Sandra: “Pride takes you home too. That is not just the feeling that you have had a productive day, but it works reinforcing. We see that at Athora, very conscious thought has gone into it: what is the function of the office? Why do we still have an office? For what reason do we still meet? The organisation has understood this well and it is also clear to the employees. On top of that, it was executed well by making the right choices with the employees about the layout, furniture and facilities. This has resulted in a great experience and so people come to work with the right expectation. They don't come to find a fixed place, it's not set up for that, it's made to createëing a sense of belonging and it radiates that.”
    Inge: “The building you have chosen, with everything on ééone floor, also fits that purpose. We know from research that colleagues within organisations spread over several floors are less willing to change floors or move around. The chance of meeting each other is therefore 80% lower if you are on a different floor.”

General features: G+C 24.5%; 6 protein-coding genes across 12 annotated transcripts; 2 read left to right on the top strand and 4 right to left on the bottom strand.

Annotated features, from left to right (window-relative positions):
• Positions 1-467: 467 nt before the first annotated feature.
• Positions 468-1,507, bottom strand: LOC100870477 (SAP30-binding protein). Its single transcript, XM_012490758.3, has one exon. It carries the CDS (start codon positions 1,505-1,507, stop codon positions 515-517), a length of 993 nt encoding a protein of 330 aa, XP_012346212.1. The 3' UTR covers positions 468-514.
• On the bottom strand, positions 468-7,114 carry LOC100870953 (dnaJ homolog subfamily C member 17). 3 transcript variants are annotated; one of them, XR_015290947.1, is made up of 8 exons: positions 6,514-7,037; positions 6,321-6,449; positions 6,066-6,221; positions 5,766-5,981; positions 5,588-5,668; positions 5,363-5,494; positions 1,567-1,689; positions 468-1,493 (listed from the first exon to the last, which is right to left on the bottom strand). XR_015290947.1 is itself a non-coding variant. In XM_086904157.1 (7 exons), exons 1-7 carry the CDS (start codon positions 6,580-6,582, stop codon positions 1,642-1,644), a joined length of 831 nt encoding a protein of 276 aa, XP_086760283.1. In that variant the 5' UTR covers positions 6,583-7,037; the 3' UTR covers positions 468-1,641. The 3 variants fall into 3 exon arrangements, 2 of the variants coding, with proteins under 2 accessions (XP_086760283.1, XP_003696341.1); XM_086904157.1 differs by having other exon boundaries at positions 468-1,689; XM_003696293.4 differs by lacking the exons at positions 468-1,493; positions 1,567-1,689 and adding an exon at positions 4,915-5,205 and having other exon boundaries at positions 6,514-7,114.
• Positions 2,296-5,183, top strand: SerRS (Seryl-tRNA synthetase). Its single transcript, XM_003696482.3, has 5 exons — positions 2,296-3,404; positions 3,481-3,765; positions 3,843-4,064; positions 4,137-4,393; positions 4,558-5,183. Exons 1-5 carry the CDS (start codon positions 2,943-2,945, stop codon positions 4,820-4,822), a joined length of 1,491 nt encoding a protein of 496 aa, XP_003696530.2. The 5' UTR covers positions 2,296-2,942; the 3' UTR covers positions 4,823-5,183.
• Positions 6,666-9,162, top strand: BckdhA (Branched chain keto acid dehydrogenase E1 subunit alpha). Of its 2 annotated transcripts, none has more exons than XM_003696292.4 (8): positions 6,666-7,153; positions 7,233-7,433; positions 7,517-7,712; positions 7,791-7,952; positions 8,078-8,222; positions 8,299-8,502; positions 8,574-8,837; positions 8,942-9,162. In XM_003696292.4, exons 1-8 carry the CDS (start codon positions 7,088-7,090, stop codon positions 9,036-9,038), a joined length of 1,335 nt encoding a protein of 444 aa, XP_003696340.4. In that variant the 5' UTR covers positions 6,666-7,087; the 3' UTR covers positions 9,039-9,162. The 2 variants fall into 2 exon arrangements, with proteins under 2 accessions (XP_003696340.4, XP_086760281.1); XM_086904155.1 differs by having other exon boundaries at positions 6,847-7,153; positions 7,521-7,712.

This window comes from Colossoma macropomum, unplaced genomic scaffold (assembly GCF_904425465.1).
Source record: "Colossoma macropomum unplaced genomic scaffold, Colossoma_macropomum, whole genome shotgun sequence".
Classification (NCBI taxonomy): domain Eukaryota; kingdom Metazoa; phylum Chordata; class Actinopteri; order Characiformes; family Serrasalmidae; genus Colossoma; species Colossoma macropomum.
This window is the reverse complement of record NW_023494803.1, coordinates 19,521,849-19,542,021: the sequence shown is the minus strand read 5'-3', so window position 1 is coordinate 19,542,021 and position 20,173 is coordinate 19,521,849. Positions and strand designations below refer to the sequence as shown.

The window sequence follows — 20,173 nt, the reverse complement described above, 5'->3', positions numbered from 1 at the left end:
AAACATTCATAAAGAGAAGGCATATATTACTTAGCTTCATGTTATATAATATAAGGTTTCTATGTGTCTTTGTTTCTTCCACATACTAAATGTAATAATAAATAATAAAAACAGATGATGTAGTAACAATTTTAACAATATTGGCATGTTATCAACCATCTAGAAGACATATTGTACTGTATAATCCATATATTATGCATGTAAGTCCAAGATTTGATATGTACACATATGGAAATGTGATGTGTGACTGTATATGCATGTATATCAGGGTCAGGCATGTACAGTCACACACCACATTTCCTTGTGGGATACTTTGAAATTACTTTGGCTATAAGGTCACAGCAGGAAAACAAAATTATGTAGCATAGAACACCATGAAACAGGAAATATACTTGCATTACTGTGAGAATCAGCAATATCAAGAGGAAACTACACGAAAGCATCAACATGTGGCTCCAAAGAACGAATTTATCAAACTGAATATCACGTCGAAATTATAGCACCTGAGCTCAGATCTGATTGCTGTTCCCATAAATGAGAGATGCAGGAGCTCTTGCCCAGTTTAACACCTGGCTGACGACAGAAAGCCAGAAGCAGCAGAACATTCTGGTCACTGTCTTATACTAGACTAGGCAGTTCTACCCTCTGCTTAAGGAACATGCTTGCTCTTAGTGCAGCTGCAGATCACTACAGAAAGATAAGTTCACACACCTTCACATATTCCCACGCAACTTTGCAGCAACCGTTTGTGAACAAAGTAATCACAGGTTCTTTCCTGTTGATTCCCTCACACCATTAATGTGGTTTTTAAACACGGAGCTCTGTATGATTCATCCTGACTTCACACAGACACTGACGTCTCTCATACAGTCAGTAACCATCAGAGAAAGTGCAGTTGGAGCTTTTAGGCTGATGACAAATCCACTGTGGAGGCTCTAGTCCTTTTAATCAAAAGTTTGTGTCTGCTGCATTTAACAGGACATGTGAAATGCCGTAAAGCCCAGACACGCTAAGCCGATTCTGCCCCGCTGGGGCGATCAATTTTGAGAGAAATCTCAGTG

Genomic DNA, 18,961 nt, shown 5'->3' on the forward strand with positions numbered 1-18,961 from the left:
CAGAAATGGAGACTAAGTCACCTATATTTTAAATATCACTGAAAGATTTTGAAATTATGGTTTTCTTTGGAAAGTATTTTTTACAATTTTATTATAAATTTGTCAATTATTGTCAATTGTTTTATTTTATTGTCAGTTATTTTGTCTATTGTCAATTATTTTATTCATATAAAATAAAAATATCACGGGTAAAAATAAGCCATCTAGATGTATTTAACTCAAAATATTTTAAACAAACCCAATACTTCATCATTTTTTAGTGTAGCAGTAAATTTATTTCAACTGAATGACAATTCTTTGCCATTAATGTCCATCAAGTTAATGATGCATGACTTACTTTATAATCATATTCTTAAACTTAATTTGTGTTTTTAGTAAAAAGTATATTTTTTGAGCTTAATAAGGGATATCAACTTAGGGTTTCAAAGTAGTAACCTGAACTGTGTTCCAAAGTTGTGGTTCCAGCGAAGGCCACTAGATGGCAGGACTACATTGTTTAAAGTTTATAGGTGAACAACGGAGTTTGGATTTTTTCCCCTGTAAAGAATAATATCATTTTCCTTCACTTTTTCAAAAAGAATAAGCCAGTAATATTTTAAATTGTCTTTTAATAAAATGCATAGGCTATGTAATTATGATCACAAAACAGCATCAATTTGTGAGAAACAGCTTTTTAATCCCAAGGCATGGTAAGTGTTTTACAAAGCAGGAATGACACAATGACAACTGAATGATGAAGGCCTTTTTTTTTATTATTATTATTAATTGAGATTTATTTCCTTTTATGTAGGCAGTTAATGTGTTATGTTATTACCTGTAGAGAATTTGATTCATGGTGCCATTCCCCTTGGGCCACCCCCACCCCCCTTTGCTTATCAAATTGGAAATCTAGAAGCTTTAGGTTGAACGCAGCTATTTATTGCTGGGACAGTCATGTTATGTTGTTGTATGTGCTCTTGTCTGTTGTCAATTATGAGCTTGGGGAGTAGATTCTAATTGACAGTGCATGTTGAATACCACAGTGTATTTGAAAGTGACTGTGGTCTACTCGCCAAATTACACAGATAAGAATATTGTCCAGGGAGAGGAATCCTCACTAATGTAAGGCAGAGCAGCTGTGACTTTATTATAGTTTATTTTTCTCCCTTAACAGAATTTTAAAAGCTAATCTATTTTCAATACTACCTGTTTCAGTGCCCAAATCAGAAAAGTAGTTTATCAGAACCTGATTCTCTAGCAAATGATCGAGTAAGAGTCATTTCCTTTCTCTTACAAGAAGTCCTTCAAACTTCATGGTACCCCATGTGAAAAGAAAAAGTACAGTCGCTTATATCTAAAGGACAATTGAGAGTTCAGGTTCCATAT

Where can we do even better? And what should we especially not do?

    Inge: “The somewhat lower scores in your survey related to the restaurant and parking facilities. And those are precisely the things that are out of your control.”
    Sandra: “At Athora, it's not so much a question of what you can do better, but how to ensure that what you have achieved is not lost. The pride that people experience when moving house or building a new house usually subsides over the course of five to 10 years. So how do you maintain that feeling over the long term? You have to keep refreshing and constantly reactivating certain aspects of the office to surprise people. If you ask employees about their findings, you also have to show that something is being done with them.”
    Inge: “You can also see that in your existing office in Alkmaar, where the employees have been given the feeling that they also have a new office, because those scores have risen well, even higher than in Amsterdam. Nice to see that attention has been paid to that too.”